Give it a go, keep it up (aim for 20-30 minutes five times a week) and I think you’ll be pleasantly surprised. I’d love to hear how you all went, so feel free to comment below or on the Facebook page :)

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Preventing hip fractures one glass at a time.
Photo credit: By Photos Public Domain [Public domain], via Wikimedia Commons

Preventing hip fractures one glass at a time. Photo credit: By Photos Public Domain [Public domain], via Wikimedia Commons
Preventing hip fractures one glass at a time.
Photo credit: By Photos Public Domain [Public domain], via Wikimedia Commons
It’s not always that post-menopausal women get a break. I lie, they are prone to breaks. Broken bones, that is, from osteoporosis, or thin bones.

However, a recent review has produced some fabulous conclusions. Drinking wine reduces the risk of hip fracture. Yes, that means women who drink wine are less likely to break their hips than women who don’t drink wine, women who drink infrequently, and women who drink beer or spirits. I’ll toast to that!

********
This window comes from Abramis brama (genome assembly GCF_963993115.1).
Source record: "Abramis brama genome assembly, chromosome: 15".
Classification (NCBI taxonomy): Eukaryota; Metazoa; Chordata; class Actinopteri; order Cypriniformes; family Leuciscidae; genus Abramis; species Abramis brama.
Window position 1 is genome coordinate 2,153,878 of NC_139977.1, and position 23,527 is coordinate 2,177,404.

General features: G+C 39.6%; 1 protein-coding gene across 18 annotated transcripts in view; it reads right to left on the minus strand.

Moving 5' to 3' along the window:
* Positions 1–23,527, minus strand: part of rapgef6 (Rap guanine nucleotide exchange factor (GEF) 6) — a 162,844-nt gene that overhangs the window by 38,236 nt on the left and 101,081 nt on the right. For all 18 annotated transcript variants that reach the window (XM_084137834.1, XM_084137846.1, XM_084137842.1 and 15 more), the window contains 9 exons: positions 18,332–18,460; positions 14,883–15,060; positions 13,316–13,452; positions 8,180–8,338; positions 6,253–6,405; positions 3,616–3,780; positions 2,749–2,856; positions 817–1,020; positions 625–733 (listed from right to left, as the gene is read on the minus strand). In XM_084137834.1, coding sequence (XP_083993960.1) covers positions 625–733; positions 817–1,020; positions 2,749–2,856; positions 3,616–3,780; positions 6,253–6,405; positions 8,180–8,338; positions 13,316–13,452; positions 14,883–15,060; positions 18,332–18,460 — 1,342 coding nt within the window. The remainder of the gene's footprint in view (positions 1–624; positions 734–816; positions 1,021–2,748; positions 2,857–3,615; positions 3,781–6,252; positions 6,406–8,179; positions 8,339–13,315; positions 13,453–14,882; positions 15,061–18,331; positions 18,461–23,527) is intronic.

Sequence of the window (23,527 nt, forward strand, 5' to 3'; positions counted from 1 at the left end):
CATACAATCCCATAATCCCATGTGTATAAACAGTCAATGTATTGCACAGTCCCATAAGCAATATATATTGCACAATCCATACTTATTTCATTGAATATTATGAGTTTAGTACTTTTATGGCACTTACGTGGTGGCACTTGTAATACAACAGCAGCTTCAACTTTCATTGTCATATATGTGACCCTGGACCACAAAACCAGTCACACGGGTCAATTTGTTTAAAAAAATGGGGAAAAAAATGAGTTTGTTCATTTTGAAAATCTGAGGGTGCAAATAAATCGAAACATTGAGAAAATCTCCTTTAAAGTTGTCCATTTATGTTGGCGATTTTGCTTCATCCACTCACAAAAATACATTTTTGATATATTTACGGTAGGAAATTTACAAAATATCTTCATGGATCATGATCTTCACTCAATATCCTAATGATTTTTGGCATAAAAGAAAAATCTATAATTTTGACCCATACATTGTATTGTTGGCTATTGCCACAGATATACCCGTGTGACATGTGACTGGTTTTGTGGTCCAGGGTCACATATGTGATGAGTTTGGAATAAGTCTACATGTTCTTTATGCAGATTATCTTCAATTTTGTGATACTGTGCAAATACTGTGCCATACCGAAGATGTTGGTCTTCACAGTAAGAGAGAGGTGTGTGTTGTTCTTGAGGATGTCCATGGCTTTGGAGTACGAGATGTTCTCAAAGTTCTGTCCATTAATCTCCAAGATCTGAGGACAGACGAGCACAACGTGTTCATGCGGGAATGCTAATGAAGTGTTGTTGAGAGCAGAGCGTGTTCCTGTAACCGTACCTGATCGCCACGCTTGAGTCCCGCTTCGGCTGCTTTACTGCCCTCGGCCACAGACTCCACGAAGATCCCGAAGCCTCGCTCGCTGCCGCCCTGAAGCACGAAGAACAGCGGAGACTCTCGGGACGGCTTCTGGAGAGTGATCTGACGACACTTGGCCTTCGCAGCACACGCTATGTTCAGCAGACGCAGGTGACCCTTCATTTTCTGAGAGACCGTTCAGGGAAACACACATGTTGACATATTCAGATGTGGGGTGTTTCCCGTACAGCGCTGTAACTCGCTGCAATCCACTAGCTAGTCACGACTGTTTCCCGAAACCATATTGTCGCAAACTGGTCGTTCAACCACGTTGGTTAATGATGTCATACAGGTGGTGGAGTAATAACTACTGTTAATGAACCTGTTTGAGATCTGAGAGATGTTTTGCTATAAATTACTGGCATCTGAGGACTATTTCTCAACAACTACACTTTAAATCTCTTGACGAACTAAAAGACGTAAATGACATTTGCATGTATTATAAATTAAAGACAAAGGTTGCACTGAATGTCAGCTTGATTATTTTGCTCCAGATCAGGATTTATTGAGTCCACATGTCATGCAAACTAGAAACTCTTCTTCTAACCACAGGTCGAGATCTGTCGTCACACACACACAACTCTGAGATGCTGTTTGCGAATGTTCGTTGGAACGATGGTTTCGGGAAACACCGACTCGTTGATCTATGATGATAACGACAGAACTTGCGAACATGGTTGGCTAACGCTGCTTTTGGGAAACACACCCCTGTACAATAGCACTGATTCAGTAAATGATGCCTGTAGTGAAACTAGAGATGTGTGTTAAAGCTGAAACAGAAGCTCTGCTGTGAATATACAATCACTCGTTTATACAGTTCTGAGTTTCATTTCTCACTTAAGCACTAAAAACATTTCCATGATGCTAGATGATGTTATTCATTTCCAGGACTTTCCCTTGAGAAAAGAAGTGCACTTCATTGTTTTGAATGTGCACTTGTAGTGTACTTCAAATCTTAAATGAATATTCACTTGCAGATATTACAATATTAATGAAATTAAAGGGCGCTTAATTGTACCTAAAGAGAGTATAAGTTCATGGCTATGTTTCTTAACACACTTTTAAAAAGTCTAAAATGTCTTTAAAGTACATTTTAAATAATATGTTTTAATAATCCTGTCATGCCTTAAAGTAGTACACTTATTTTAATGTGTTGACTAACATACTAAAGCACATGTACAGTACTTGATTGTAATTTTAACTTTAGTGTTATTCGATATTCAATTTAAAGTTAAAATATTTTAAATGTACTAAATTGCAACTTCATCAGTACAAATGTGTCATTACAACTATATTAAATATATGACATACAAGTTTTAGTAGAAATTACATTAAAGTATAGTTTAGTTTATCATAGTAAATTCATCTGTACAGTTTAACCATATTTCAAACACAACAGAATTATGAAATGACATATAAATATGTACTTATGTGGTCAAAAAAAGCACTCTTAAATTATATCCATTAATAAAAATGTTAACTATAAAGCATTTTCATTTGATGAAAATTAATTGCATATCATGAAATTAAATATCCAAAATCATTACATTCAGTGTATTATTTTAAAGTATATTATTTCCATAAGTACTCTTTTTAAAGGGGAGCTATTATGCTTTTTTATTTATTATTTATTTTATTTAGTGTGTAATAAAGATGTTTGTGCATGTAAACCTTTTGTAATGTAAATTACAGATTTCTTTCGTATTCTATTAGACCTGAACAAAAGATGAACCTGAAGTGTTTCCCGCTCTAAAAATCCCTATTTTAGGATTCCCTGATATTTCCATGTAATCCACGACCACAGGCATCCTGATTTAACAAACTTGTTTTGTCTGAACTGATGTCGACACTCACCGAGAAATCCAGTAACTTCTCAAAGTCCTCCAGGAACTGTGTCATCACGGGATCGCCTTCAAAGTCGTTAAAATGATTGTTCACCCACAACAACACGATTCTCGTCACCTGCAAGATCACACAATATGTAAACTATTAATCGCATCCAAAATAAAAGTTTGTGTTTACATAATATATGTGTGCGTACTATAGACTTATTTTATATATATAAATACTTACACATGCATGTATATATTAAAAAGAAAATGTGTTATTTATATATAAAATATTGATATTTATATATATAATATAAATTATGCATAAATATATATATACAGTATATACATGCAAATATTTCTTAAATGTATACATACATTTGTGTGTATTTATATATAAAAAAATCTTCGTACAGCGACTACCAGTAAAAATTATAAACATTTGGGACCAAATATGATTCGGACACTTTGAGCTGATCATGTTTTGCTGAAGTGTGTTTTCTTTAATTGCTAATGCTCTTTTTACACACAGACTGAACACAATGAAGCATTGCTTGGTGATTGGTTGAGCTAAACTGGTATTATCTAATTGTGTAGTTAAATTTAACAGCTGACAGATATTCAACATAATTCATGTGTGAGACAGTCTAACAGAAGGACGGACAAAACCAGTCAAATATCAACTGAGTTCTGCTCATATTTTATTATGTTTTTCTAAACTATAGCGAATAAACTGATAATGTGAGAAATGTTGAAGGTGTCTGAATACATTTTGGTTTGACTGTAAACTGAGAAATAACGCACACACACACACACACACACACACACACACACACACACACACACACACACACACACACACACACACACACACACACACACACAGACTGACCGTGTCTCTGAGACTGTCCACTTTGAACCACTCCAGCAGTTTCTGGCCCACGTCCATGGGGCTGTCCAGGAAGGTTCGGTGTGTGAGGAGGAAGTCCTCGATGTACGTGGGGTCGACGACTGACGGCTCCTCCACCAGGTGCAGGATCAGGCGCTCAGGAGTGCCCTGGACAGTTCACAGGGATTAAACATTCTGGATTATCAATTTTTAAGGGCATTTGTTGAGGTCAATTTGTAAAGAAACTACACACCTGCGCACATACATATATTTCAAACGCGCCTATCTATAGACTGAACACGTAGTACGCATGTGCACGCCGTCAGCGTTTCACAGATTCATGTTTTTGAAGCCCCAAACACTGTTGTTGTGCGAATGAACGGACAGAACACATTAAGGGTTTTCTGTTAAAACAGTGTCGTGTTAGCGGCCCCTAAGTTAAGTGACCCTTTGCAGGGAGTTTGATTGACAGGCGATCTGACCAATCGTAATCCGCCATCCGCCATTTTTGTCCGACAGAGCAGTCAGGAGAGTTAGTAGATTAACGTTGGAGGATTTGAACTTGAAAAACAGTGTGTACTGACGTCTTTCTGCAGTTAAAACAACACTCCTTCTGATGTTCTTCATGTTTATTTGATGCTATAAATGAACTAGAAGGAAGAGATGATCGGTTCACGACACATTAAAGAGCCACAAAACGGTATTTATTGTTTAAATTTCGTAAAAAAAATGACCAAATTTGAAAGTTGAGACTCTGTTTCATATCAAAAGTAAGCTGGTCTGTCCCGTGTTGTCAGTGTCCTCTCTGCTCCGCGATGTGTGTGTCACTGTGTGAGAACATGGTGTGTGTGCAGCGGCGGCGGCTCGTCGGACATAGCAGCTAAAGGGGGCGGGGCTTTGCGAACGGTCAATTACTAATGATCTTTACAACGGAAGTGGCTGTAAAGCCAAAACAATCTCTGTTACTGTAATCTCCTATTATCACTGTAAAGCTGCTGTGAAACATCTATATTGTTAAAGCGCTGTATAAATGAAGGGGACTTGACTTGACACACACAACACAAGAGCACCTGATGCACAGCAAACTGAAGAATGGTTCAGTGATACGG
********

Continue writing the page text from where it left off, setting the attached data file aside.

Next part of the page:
For more information on preventing osteoporosis beyond enjoying your Chardonnay, see the Osteoporosis Foundation website. Don’t forget, drink in moderation only (1 glass of wine a day at the most), and keep in mind that alcohol increases the risk of cancers such as breast cancer.

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Much prettier than frozen peas
Photo source: www.curvyceo.com

You gotta love something that is endorsed by Oprah, no? Imagine cooling yourself down in the heat of a hot flush, with a set of classy pearls. That’s right, pearls! Or something that looks a lot like pearls anyway – these babies contain cooling gel. Pop them in the freezer, and they are good to go for when you start feeling that face fry! Recently one of our participants was describing how she was sitting with a bag of frozen peas on her chest while talking to me on the phone, and I immediately thought of these Hot Girls Pearls. Infinitely more attractive than frozen peas, and you can even purchase a chic little insulated purse that will keep your pearls cool while you’re out and about. I love it!